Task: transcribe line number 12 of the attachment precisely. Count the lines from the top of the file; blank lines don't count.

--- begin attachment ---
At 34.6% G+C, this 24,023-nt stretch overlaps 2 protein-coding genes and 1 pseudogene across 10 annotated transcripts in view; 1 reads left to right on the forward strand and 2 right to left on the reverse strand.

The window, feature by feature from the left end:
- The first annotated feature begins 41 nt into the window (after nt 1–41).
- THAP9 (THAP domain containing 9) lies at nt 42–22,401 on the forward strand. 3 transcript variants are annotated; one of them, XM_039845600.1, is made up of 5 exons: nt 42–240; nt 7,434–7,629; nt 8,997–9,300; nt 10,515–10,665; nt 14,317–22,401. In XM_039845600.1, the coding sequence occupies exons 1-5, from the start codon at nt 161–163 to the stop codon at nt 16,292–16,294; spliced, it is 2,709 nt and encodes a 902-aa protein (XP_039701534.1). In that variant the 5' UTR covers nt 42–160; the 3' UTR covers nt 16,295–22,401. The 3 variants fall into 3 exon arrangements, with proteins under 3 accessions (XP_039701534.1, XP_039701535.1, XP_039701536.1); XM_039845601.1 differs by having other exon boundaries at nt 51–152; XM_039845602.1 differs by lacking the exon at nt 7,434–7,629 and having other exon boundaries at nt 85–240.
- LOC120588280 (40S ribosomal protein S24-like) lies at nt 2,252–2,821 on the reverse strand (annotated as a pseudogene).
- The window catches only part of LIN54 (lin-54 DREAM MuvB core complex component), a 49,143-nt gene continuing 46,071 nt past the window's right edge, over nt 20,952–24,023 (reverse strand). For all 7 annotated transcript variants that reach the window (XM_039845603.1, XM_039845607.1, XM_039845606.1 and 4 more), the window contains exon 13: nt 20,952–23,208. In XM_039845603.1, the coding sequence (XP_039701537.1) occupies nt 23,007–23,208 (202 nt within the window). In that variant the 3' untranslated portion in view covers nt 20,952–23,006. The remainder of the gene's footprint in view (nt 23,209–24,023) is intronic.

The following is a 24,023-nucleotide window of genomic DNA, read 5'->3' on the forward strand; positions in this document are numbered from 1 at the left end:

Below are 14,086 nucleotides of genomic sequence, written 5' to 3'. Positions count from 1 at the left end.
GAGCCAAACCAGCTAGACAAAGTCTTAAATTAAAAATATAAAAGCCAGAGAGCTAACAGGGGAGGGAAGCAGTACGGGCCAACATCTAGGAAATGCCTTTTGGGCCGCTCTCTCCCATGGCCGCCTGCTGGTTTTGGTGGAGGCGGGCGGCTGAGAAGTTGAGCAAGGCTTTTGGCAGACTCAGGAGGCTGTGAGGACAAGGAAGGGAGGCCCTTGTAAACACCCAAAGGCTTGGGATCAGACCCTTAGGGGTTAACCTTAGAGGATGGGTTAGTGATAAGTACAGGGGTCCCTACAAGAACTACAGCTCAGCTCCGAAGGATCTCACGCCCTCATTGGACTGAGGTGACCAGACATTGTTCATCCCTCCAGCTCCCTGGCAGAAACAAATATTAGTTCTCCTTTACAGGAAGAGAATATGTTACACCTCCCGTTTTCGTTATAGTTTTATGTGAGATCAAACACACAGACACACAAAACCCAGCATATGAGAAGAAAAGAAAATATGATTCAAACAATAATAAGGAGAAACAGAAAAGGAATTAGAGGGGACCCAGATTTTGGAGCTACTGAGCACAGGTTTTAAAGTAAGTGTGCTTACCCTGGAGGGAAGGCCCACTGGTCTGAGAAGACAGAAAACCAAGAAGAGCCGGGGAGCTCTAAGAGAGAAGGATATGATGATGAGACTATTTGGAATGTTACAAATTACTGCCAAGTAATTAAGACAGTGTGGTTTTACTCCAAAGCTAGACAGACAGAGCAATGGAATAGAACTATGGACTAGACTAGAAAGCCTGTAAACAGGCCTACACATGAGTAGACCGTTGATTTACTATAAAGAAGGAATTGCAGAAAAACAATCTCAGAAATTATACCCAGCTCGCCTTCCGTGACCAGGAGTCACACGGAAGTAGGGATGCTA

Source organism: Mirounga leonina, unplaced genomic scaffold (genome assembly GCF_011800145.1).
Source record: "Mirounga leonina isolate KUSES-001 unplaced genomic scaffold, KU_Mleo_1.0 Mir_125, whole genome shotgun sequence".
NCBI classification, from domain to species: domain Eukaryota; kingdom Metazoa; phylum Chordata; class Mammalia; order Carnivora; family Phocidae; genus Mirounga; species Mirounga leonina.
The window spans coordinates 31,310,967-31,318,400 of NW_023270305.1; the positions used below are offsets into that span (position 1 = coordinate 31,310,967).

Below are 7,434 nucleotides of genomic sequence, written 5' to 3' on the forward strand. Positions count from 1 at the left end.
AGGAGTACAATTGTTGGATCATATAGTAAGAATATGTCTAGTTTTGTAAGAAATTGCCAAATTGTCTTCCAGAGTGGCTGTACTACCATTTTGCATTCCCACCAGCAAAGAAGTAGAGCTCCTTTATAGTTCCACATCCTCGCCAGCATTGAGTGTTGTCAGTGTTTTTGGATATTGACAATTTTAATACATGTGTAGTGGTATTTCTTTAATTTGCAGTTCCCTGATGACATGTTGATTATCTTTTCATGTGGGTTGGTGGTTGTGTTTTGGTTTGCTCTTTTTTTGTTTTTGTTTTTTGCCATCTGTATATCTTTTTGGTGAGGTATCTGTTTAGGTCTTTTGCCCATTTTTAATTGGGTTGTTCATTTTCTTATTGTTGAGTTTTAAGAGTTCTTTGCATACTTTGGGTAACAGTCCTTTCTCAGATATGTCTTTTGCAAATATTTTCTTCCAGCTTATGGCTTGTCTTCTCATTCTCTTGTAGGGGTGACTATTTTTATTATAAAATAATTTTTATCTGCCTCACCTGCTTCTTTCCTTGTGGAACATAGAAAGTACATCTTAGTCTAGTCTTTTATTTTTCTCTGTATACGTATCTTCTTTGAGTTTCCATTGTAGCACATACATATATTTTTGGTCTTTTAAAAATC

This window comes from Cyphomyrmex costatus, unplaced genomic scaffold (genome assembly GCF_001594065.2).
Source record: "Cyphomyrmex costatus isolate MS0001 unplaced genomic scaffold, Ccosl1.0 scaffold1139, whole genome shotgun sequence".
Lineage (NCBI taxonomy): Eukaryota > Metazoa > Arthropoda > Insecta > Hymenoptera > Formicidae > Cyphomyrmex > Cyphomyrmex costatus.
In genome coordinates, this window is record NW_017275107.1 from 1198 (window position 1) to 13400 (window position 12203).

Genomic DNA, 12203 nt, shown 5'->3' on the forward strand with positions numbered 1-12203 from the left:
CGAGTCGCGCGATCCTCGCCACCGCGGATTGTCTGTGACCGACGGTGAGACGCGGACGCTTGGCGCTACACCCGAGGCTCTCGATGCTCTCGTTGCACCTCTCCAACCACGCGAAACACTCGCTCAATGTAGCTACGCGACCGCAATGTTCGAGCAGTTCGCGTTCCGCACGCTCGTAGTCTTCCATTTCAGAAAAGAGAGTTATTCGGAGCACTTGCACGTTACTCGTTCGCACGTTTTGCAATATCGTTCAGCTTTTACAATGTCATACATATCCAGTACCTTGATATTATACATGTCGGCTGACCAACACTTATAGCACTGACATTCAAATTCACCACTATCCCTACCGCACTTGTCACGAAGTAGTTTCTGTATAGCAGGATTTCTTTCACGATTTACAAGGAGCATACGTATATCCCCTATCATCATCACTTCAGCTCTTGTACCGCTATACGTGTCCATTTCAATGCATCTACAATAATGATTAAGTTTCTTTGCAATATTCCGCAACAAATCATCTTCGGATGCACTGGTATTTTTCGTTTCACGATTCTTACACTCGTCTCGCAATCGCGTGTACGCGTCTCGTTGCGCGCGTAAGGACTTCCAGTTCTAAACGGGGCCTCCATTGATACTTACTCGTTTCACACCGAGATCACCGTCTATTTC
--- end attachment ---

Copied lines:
NCBI classification, from domain to species: domain Eukaryota; kingdom Metazoa; phylum Chordata; class Mammalia; order Carnivora; family Phocidae; genus Mirounga; species Mirounga leonina.